We will tell the next generation the praiseworthy deeds of the Lord, his power, and the wonders He has done. He decreed statutes for Jacob, and established the Law in Israel, which he commanded out forefathers to teach their children, so that the next generation would know them, even the children yet to be born, and they in turn would tell their children. Then they would put their trust in God, and would not forget His deeds, but would keep His commands.
Again and again in the Scriptures we run up against the responsibility God has put in the lives of parents and churches to intentionally and deliberately instruct the children in their midst. ‘He commanded our forefathers to teach their children’. At its most basic level then, this is a matter of obedience. But as with all the commands of the LORD, there is in fact also deep wisdom and joy in our obedience. After all, He teaches us what is best for us (Is.48:17).
There are however, a number of dangers that we need to be aware of as we consider together how best to embed these structures into the life of our families and our Church. Perhaps one of the most pertinent in our context is the risk of reducing this process simply to the intellectual imparting of information. We might find ourselves particularly prone to this mistake because of the way education works in Britain. If we simply transpose models of schooling into the life of a congregation we are falling far short of what the LORD calls us to.
Don’t get me wrong! I’m not saying we don’t need to teach the content and the truth of our faith. One of these articles at least will be exploring why explaining the content of Scripture, and e.g. catechising our children intentionally in the faith is an outstanding practise, and one for which children are uniquely suited! But while this is absolutely critical, it is not in itself sufficient. Obviously we need to know what the commands of the LORD are if we are to keep them, but we need more than simply information if we are to obey them – that is as much true for children as for adults. We need to implement something that is far more comprehensive and that engages children at every level of their being, including, but not restricted to their minds. As Jesus put it so succinctly when questioned: ‘Love the Lord you God with all your heart and with all your soul and with all your mind and with all your strength … and love your neighbour as yourself’ (Mk.12:30).
We are to teach the children in our midst not just to know about our Lord, but to love Him. This is much more challenging than the imparting of information. How do we go about doing it? I want to suggest that as well as imparting knowledge, we must also model what it means to live in the light of that reality, and how to relate to it and rejoice in it. A quote from the immense theologian, Jonathan Edwards, might help to clarify what we’re driving towards: “My grandfather was a man who in the presence of God appeared not only to believe but to delight”. It is one thing to teach the children and young people in our midst about the reality of God’s presence - and it is clearly an important thing. But to show them that we delight in that presence is another thing entirely…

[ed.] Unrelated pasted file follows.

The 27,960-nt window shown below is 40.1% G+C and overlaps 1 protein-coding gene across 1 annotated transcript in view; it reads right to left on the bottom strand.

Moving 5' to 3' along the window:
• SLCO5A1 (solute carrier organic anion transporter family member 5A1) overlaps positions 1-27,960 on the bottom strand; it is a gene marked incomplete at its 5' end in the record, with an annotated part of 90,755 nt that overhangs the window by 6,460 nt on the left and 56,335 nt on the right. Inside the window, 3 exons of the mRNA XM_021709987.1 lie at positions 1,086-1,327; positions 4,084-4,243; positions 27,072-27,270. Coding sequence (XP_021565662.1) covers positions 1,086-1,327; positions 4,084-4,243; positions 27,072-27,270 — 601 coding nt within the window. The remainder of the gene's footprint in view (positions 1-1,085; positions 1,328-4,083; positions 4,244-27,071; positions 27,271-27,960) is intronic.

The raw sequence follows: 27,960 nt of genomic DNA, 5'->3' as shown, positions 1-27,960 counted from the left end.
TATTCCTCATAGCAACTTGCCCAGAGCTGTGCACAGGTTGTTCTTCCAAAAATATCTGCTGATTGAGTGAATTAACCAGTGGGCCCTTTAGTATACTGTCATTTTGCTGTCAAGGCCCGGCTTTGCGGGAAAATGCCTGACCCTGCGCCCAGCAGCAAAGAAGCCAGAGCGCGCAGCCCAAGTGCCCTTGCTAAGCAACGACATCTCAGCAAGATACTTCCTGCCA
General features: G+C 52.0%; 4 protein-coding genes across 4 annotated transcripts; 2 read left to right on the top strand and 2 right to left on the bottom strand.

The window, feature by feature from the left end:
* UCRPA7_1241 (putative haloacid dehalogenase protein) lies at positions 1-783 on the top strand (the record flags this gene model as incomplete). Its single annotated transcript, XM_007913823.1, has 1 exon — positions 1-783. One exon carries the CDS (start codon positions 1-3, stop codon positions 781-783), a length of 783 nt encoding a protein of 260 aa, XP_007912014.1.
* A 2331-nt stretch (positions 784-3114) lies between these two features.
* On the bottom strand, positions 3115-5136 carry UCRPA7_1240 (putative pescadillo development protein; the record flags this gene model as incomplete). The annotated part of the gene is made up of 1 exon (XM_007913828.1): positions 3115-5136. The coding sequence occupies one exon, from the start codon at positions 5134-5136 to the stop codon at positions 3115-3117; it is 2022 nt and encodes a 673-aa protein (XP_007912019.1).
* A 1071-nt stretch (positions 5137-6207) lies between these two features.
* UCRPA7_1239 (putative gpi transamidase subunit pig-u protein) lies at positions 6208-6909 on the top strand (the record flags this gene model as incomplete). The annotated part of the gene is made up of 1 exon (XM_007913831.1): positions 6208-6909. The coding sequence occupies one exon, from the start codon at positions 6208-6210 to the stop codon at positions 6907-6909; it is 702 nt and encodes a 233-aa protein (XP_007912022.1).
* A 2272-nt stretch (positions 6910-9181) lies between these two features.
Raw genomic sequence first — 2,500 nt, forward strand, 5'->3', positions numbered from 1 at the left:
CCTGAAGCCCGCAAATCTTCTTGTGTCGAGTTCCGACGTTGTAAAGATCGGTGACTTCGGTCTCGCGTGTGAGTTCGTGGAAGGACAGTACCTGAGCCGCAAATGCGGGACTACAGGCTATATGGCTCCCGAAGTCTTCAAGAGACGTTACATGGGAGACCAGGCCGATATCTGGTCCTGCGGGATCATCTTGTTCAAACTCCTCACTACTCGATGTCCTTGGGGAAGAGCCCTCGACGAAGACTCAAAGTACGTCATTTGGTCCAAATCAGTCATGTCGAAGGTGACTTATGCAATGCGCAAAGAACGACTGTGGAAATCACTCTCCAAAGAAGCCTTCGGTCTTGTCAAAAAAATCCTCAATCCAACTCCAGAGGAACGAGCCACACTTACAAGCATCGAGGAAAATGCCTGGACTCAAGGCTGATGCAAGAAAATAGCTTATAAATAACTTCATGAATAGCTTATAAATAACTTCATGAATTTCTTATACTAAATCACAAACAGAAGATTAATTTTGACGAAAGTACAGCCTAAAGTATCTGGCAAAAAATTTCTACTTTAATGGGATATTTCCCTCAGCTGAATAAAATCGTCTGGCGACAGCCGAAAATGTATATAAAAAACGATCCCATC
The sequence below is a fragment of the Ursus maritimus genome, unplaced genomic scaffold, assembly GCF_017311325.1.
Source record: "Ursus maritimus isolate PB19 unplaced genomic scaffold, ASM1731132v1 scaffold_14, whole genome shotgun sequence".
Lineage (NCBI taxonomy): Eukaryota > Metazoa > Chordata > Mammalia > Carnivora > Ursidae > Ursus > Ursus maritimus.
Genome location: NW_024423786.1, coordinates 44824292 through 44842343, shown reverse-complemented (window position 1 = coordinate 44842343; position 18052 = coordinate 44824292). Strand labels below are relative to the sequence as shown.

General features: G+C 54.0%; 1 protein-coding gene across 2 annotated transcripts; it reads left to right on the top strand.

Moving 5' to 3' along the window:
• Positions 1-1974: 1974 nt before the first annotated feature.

That obviously puts an additional responsibility on us as we gather to worship week by week. Corporate worship is by its very nature didactic. As we worship together we are teaching others what it means to worship the living God who is Father, Son and Holy Spirit. Take as an example leading intercessions. We all pray. We know what it is to go into our room to close the door and to pray to our Father who is unseen (see Matt.6:6). But when we lead prayers in a public setting, we are doing more than simply praying, or indeed even leading others in prayer. We are inevitably modelling prayer and teaching about prayer in the way that we do it. The same is true of every aspect of our worship together: how we engage with Scripture, how and what we sing etc. We are intrinsically modelling, teaching, and instructing others by our own attitude and example (especially our children). We aren’t just thinking about the content of what is said and sung about who God is and what He has done, but about how we are captivated by that, how we are shaped by it, and how these realities fire in us a devotion to Christ, and a commitment to each other … or not. Either way we are teaching, and either way the children in our midst are learning.
Psalm 78 calls us to instruct our children in such a way that they will in turn be positioned to teach the generation that comes after them. If they are going to be able to do this, they need to learn to be those who don’t just know about God but who delight in Him. Where will they learn that? The Psalm goes on to warn us about a previous generation whose hearts were not loyal to God, and whose spirits were not faithful to Him (v.8). It concludes by celebrating the raising up of David – a man who is characterised by having a heart that is after God (I Sam.13:14 & Acts 13:22). Thus, ‘David shepherded them with integrity of heart…’ (v.72). He modelled the kind of heart-instruction this Psalm is calling us to. Yes, it is the Holy Spirit’s responsibility to save and teach them to delight in God. But He has chosen to do it through us, and the example we set, and the instruction we give. That is a responsibility that goes beyond parents, or those who are specifically teaching our Sunday groups week by week. It is a responsibility that rests on the whole Church family.
We’ll have a look at both aspects of this over the next few weeks – teaching both about God and about delighting in God. May God grant us the grace and wisdom to not just teach our children, but to show them how to put their trust in Him, and to keep His commands because we love Him (Jn.14:15).